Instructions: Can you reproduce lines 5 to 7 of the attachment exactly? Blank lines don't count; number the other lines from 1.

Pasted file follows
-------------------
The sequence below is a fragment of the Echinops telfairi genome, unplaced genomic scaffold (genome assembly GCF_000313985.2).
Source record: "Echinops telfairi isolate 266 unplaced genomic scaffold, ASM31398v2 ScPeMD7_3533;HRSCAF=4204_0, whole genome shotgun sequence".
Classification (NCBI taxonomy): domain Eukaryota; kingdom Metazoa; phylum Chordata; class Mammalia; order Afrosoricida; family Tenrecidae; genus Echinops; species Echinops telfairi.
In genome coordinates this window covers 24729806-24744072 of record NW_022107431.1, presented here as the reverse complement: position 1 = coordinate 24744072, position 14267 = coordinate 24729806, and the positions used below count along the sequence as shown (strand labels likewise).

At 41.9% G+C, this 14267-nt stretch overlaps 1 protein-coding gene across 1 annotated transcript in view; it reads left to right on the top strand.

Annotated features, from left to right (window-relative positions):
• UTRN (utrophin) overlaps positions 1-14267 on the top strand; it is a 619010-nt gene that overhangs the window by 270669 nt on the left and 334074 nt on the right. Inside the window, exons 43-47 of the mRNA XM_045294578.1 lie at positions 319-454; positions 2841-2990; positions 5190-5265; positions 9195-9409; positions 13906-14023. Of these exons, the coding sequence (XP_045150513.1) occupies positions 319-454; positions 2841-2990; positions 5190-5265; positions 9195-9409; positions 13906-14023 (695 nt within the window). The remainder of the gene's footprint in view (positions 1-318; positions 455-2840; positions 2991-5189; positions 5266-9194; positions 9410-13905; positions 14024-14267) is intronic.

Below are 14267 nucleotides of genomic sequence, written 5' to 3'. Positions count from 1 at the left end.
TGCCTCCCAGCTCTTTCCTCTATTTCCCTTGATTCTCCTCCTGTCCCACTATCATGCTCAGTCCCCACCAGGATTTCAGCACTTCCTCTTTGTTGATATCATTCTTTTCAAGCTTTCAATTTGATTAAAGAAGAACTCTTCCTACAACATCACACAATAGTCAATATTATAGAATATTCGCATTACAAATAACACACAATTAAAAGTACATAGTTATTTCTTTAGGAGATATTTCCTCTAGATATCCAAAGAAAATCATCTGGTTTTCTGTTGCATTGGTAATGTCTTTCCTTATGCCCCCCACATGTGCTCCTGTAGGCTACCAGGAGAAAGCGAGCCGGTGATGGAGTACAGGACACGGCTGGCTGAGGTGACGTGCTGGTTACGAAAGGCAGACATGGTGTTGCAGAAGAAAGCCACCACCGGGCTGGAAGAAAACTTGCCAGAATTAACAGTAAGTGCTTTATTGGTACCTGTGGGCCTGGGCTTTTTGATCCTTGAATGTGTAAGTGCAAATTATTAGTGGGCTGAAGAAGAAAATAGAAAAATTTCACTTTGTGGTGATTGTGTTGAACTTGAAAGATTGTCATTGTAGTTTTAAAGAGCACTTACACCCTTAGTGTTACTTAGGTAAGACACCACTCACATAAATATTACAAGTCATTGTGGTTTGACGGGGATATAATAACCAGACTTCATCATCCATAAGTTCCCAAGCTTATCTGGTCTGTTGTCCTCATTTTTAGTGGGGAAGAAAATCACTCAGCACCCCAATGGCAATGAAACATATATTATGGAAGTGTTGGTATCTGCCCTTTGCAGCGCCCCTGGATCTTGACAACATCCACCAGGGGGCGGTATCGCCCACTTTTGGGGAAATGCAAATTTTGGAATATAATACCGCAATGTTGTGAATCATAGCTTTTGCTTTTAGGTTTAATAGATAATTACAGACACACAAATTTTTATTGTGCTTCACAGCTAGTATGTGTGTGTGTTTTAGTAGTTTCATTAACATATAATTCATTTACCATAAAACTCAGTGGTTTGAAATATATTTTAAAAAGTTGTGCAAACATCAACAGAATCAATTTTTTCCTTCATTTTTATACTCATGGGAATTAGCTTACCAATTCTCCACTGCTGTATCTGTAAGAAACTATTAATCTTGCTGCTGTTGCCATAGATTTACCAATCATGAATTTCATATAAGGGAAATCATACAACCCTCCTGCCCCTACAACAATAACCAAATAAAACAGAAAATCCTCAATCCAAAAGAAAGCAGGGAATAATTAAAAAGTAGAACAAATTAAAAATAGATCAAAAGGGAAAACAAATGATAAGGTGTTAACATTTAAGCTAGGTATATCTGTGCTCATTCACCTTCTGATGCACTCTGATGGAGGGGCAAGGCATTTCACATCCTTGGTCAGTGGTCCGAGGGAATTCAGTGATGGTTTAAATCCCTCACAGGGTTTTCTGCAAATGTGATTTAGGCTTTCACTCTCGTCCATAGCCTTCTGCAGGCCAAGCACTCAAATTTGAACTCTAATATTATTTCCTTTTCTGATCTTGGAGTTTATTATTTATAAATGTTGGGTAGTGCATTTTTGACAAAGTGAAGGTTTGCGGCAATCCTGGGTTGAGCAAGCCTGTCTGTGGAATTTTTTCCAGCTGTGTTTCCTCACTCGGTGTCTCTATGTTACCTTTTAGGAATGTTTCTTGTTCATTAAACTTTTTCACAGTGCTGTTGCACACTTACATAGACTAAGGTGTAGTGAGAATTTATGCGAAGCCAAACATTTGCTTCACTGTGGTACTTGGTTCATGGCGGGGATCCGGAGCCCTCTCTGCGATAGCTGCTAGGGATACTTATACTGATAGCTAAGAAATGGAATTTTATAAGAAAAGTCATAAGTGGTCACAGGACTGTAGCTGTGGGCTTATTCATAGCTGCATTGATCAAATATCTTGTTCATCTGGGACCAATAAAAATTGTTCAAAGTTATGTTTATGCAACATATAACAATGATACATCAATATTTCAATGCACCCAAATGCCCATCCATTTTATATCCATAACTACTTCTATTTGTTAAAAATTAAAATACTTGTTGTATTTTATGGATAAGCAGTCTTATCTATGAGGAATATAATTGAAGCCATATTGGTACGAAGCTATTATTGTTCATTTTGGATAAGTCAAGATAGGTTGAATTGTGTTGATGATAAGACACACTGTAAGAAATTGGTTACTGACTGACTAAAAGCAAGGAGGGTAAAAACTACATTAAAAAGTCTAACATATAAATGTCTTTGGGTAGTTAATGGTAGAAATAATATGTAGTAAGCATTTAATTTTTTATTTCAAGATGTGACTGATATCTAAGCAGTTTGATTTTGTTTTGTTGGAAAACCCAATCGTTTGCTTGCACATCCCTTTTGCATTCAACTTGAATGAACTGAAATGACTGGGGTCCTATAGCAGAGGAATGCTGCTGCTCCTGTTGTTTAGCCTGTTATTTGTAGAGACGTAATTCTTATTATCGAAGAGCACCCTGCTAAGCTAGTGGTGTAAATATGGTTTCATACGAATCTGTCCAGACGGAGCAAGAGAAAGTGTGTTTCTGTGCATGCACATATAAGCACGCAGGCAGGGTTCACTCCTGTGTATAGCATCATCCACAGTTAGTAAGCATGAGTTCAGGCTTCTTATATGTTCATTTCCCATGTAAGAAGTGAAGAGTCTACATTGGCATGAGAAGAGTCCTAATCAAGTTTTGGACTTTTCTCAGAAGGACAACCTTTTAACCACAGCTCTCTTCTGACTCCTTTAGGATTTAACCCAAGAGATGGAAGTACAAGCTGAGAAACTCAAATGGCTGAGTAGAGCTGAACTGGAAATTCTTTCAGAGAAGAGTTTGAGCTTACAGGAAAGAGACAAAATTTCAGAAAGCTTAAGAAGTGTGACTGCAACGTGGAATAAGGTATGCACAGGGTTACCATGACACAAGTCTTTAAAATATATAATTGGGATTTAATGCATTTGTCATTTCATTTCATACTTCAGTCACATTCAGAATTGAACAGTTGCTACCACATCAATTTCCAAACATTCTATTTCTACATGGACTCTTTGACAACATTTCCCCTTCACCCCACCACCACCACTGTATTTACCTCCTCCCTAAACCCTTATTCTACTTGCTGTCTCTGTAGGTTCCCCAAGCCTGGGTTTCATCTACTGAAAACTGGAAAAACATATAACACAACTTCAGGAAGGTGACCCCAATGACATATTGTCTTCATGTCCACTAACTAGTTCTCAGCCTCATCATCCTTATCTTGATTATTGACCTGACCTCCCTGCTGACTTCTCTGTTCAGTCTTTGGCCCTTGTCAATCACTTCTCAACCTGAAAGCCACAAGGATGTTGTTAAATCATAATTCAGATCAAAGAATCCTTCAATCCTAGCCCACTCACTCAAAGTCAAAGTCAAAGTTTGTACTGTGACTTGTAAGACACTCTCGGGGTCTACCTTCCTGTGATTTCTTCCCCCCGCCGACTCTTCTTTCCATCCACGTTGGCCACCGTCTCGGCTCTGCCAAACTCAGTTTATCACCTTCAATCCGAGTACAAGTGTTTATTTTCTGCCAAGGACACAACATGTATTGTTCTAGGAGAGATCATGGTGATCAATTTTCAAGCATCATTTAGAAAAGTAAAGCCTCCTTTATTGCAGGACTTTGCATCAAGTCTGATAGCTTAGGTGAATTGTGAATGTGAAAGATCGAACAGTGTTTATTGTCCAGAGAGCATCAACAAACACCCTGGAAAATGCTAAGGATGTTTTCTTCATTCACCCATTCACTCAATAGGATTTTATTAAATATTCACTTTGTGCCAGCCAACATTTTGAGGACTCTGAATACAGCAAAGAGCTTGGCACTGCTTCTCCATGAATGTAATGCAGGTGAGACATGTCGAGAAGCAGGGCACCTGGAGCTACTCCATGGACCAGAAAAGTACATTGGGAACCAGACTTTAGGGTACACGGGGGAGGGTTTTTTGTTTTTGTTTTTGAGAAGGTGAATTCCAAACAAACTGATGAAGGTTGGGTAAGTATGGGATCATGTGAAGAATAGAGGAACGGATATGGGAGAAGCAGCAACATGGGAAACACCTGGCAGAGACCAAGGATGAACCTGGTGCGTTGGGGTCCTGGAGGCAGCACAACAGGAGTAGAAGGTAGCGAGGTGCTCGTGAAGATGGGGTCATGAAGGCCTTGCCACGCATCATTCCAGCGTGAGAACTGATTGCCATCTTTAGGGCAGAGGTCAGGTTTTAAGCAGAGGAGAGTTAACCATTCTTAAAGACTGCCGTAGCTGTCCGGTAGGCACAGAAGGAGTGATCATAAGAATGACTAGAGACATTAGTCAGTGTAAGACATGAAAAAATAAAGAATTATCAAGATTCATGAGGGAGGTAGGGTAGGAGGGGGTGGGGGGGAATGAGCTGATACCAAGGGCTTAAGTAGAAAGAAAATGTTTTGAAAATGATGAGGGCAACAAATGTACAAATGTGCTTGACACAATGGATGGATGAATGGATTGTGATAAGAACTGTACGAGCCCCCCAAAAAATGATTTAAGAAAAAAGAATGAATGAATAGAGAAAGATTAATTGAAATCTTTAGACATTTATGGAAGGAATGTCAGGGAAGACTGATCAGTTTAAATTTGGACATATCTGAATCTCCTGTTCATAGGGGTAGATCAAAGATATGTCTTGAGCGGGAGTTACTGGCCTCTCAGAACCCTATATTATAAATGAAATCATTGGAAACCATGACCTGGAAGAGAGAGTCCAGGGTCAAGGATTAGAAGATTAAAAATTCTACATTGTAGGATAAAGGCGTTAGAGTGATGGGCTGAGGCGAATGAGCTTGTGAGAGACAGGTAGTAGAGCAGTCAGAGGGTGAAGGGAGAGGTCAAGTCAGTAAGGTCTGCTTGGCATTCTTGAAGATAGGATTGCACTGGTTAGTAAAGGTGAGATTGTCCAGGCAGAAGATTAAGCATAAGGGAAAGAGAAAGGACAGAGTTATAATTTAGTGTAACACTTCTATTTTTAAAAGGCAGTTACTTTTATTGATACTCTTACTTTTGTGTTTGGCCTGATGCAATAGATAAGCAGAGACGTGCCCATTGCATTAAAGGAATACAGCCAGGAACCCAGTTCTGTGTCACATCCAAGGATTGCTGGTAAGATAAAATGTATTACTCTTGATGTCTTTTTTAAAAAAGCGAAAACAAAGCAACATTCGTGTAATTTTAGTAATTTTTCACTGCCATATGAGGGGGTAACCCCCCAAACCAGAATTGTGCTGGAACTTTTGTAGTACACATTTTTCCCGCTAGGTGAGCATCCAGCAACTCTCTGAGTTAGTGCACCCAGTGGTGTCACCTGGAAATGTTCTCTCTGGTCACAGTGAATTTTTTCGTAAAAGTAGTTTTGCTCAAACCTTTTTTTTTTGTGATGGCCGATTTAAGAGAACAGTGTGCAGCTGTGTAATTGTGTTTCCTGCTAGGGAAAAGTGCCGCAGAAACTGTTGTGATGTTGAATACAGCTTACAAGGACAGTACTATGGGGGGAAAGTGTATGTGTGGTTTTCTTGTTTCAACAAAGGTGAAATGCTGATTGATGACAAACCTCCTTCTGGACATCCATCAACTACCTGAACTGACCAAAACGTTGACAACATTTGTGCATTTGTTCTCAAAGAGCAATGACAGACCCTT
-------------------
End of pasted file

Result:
At 41.9% G+C, this 14267-nt stretch overlaps 1 protein-coding gene across 1 annotated transcript in view; it reads left to right on the top strand.

Annotated features, from left to right (window-relative positions):
• UTRN (utrophin) overlaps positions 1-14267 on the top strand; it is a 619010-nt gene that overhangs the window by 270669 nt on the left and 334074 nt on the right. Inside the window, exons 43-47 of the mRNA XM_045294578.1 lie at positions 319-454; positions 2841-2990; positions 5190-5265; positions 9195-9409; positions 13906-14023. Of these exons, the coding sequence (XP_045150513.1) occupies positions 319-454; positions 2841-2990; positions 5190-5265; positions 9195-9409; positions 13906-14023 (695 nt within the window). The remainder of the gene's footprint in view (positions 1-318; positions 455-2840; positions 2991-5189; positions 5266-9194; positions 9410-13905; positions 14024-14267) is intronic.